Prostitutes Collective disputes trafficking claim
The Prostitutes Collective says it is not aware of sex workers being forced to work against their will in New Zealand, despite a United States government report suggesting that happens.
The Trafficking in Persons Report by the US State Department says there is evidence of under-age women being forced into prostitution in New Zealand.
It draws heavily from stories in the New Zealand media such as an article about Asian women being forced into prostitution for up to 18 hours a day.
Prostitutes Collective national co-ordinator Catherine Healy says the US considers any prostitute under the age of 18 to be the victim of sex trafficking, but in New Zealand that's not the case.
She says while underage prostitution is a concern she has not encountered any sex workers here who have been forced to work against their will.
Ms Healy says she has come across some Asian prostitutes who work long hours but she calls that a labour issue rather than sex trafficking. She doubts the validity of the US report which she says is based on stories in the media.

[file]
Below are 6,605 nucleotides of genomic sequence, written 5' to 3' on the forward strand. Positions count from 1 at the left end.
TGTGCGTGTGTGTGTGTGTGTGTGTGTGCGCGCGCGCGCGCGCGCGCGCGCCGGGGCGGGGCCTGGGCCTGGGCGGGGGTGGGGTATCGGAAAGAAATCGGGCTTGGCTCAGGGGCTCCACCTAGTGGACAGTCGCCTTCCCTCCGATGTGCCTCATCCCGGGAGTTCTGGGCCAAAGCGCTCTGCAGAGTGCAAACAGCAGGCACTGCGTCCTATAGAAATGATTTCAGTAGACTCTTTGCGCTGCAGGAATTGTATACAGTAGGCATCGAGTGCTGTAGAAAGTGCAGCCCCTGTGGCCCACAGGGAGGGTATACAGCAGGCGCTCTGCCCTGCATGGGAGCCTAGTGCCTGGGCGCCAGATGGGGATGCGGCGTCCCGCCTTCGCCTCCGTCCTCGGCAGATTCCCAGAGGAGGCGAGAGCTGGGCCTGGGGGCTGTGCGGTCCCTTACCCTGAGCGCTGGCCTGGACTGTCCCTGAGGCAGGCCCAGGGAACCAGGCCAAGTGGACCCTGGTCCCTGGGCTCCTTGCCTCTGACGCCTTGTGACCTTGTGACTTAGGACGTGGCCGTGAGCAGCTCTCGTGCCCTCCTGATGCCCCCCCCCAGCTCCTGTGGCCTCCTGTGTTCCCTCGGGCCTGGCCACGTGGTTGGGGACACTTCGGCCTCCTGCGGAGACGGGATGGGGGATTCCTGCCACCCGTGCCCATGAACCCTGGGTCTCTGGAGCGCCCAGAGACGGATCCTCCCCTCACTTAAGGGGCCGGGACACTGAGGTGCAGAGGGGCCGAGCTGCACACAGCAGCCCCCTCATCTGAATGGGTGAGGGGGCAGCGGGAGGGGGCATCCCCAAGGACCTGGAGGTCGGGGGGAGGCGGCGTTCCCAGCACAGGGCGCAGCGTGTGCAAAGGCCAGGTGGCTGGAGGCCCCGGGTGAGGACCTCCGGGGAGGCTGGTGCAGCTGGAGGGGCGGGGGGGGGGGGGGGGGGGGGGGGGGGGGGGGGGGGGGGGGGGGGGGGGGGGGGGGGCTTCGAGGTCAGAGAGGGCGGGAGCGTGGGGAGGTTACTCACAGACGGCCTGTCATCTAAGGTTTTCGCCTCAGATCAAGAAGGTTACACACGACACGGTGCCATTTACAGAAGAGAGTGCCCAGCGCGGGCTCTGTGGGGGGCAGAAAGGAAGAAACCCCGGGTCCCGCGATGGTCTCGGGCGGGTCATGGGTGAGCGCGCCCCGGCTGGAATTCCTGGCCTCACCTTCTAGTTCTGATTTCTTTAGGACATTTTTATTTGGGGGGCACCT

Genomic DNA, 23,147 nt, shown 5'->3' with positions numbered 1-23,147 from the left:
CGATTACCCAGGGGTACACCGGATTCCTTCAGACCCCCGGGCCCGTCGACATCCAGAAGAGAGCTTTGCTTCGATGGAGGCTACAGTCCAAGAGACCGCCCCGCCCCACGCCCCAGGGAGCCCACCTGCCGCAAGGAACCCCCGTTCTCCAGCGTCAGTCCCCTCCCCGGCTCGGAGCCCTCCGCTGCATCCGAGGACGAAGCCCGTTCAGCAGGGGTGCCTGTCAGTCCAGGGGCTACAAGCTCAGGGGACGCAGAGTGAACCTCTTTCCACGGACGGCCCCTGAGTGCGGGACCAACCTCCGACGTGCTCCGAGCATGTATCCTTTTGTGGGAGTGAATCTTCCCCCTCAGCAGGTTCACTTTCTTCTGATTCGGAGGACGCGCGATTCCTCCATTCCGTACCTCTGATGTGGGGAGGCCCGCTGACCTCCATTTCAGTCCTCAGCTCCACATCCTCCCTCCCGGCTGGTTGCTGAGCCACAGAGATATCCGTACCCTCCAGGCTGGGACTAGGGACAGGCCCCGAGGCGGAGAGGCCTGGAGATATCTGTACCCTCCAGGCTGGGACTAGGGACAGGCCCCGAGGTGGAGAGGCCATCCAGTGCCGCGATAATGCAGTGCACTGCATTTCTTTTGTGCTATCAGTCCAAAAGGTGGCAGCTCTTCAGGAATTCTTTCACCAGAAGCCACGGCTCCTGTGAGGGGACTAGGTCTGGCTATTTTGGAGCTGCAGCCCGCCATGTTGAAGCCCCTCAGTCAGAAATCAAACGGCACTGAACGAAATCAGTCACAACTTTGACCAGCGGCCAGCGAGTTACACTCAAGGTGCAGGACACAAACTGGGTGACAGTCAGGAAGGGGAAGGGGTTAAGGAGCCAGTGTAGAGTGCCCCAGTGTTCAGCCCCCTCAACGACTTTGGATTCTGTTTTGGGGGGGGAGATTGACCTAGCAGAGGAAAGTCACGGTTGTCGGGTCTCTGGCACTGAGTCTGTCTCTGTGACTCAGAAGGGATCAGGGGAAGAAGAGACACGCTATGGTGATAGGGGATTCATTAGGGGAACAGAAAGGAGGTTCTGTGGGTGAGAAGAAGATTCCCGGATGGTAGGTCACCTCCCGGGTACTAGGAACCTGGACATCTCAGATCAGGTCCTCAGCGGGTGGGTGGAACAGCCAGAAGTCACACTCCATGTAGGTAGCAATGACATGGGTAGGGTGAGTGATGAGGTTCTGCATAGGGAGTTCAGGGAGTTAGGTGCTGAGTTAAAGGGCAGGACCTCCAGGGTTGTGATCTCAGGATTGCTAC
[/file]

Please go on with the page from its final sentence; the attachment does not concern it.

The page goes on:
The report also refers to stories of foreigners being forced to work in other New Zealand industries like agriculture and fishing.
Maritime Union spokesperson Victor Billot says the union's representatives will discuss human rights abuses on fishing vessels at a meeting with a United States ambassador who is visiting New Zealand this month.
Mr Billot says the meeting with the ambassador, Luis CdeBaca, shows the United States is taking the issue more seriously than the New Zealand Government.
He says his union has received numerous complaints from foreign fisherman that they have been physically abused while working in New Zealand waters.
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